What Animals Eat Clover?

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Clover is a common sight along roadsides and in pastures across the U.S. and Europe. While there are many species of clover, all share a few basic traits. Clover always comes in leaves of three, giving its genus the name of Trifolium – tri means three and folium means leaf. Clover is a legume and fixes nitrogen into the soil, making it richer. In addition to being important for soil and agriculture, clover is an important component in the food web. Many animals and insects depend on a diet rich in clover.


There are many mammals, big and small, that eat clover. The white-tailed deer, for example, grazes heavily on clover. In fact, white-tailed deer are so partial to clover that many commercial deer feeds are almost entirely made of clover. Small mammals also enjoy clover, including eastern cottontail rabbits, red foxes, woodchucks, marmots and groundhogs. Clover is also a good feed for livestock. Cattle and sheep that graze on clover often don't need to be fed additional feed since clover delivers an optimal mix of protein, fiber, calcium and vitamins A and D.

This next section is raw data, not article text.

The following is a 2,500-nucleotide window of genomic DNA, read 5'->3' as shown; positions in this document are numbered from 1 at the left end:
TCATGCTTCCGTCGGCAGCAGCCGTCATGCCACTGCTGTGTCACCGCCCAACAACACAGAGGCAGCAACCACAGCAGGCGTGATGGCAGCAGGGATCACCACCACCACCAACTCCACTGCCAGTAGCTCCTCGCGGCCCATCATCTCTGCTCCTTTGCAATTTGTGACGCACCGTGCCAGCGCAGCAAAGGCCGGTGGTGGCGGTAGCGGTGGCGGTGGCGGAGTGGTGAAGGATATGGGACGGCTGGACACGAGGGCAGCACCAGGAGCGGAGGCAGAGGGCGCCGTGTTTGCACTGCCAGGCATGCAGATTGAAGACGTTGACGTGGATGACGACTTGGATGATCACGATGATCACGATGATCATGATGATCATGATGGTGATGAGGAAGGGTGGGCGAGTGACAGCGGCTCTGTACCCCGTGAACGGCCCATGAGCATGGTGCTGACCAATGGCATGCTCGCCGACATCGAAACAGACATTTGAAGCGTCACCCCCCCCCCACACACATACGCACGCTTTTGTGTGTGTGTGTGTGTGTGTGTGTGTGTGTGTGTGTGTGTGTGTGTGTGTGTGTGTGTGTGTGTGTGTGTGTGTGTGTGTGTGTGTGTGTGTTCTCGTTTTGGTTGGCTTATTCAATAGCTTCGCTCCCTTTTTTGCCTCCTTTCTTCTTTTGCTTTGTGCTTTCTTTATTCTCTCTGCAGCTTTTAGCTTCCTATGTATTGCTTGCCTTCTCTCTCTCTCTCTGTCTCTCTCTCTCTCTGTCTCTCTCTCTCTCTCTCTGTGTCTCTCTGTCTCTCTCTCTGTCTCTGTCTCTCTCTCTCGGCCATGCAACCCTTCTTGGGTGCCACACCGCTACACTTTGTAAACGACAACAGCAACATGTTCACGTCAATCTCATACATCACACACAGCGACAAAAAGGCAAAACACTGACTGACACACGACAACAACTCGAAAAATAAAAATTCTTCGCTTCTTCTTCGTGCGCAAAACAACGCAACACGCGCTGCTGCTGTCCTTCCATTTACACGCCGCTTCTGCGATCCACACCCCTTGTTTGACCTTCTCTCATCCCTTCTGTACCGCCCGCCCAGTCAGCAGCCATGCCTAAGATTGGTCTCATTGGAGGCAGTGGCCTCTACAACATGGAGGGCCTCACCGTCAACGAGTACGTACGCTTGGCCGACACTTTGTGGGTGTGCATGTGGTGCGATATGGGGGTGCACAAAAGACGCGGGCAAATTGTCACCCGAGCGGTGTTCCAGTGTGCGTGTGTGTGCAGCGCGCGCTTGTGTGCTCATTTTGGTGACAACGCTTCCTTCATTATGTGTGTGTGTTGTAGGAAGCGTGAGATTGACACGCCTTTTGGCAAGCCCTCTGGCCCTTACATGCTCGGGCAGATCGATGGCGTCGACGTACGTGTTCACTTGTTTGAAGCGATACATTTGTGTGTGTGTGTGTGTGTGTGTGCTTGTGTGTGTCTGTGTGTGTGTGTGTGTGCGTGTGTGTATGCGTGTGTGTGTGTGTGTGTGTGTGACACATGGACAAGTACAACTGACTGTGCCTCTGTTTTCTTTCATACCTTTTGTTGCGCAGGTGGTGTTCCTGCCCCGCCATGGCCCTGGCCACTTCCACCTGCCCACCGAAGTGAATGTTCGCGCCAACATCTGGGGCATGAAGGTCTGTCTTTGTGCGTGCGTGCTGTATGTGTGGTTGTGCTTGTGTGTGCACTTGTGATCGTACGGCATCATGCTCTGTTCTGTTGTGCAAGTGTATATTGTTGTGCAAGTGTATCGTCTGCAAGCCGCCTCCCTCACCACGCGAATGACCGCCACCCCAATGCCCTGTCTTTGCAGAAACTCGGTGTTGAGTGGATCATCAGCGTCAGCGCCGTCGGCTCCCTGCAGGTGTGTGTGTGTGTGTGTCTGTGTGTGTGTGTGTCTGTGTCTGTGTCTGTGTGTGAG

Various bird species consume all parts of the clover plant, including the beans, leaves and flowers. Some species that graze on clover are wild turkey, Canadian geese, grouse, partridge and various species of quail.


For many insect species, clover is a mainstay of their diet. Insects will graze on both the leaves and flowers of clover. Insects that make the leaves a big part of their diet include the green lacewing and the green stinkbug. Species that dine on the flowers of the clover include the eastern tiger swallowtail butterfly, the spice-bush swallowtail butterfly, the hummingbird moth, the cabbage white butterfly, the monarch butterfly, the honey bee and the clouded sulfur butterfly.

Other Invertebrates

Other invertebrates eat clover, including the larval forms of various butterflies and moths, who dine on leaves as caterpillars and on the nectar from the flowers as flying adults. The earthworm, who dines on a variety of foods, including dead leaves, soil and even small insects, also enjoys eating live clover.



About the Author

A native of Austin, Texas, Andrea Julian began freelance writing in 2008 while living abroad in Guatemala. She has a background in biology and a passion for traveling. She writes for various websites, including eHow, Helo and The Savvy Explorer. Julian holds a bachelor's degree in biology from Texas State University.